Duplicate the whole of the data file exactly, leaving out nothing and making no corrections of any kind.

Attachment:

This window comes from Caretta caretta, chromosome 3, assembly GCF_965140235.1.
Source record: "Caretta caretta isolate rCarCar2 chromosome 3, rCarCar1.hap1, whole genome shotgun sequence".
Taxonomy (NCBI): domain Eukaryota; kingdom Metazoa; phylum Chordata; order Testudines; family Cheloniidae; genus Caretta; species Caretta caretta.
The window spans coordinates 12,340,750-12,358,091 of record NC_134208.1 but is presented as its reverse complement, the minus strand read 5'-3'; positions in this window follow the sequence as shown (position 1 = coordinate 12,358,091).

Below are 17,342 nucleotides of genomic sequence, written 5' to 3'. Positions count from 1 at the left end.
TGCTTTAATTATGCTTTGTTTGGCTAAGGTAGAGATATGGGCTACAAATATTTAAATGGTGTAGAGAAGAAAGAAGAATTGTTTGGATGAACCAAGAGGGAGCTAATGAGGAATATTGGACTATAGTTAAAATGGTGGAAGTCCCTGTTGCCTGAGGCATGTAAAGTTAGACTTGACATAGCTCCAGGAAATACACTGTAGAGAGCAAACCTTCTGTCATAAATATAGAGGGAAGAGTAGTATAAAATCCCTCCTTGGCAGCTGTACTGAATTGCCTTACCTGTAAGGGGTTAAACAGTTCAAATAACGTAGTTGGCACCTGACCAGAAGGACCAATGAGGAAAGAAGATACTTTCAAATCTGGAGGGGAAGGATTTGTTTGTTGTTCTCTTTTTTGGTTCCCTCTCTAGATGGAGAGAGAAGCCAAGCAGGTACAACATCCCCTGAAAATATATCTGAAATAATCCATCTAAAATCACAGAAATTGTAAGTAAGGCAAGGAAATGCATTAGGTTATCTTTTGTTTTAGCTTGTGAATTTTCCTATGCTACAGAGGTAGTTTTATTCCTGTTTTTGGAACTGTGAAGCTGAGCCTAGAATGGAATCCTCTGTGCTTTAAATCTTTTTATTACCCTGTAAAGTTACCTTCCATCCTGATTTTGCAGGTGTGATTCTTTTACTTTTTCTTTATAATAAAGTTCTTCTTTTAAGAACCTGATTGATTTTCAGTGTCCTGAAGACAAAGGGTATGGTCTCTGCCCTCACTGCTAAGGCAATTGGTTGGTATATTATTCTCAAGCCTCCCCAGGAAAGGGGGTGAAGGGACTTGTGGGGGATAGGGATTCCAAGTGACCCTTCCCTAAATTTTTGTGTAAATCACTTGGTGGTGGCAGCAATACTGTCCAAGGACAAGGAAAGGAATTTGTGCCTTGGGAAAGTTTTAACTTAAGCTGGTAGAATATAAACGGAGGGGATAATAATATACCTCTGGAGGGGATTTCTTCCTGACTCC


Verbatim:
This window comes from Caretta caretta, chromosome 3, assembly GCF_965140235.1.
Source record: "Caretta caretta isolate rCarCar2 chromosome 3, rCarCar1.hap1, whole genome shotgun sequence".
Taxonomy (NCBI): domain Eukaryota; kingdom Metazoa; phylum Chordata; order Testudines; family Cheloniidae; genus Caretta; species Caretta caretta.
The window spans coordinates 12,340,750-12,358,091 of record NC_134208.1 but is presented as its reverse complement, the minus strand read 5'-3'; positions in this window follow the sequence as shown (position 1 = coordinate 12,358,091).

Below are 17,342 nucleotides of genomic sequence, written 5' to 3'. Positions count from 1 at the left end.
TGCTTTAATTATGCTTTGTTTGGCTAAGGTAGAGATATGGGCTACAAATATTTAAATGGTGTAGAGAAGAAAGAAGAATTGTTTGGATGAACCAAGAGGGAGCTAATGAGGAATATTGGACTATAGTTAAAATGGTGGAAGTCCCTGTTGCCTGAGGCATGTAAAGTTAGACTTGACATAGCTCCAGGAAATACACTGTAGAGAGCAAACCTTCTGTCATAAATATAGAGGGAAGAGTAGTATAAAATCCCTCCTTGGCAGCTGTACTGAATTGCCTTACCTGTAAGGGGTTAAACAGTTCAAATAACGTAGTTGGCACCTGACCAGAAGGACCAATGAGGAAAGAAGATACTTTCAAATCTGGAGGGGAAGGATTTGTTTGTTGTTCTCTTTTTTGGTTCCCTCTCTAGATGGAGAGAGAAGCCAAGCAGGTACAACATCCCCTGAAAATATATCTGAAATAATCCATCTAAAATCACAGAAATTGTAAGTAAGGCAAGGAAATGCATTAGGTTATCTTTTGTTTTAGCTTGTGAATTTTCCTATGCTACAGAGGTAGTTTTATTCCTGTTTTTGGAACTGTGAAGCTGAGCCTAGAATGGAATCCTCTGTGCTTTAAATCTTTTTATTACCCTGTAAAGTTACCTTCCATCCTGATTTTGCAGGTGTGATTCTTTTACTTTTTCTTTATAATAAAGTTCTTCTTTTAAGAACCTGATTGATTTTCAGTGTCCTGAAGACAAAGGGTATGGTCTCTGCCCTCACTGCTAAGGCAATTGGTTGGTATATTATTCTCAAGCCTCCCCAGGAAAGGGGGTGAAGGGACTTGTGGGGGATAGGGATTCCAAGTGACCCTTCCCTAAATTTTTGTGTAAATCACTTGGTGGTGGCAGCAATACTGTCCAAGGACAAGGAAAGGAATTTGTGCCTTGGGAAAGTTTTAACTTAAGCTGGTAGAATATAAACGGAGGGGATAATAATATACCTCTGGAGGGGATTTCTTCCTGACTCC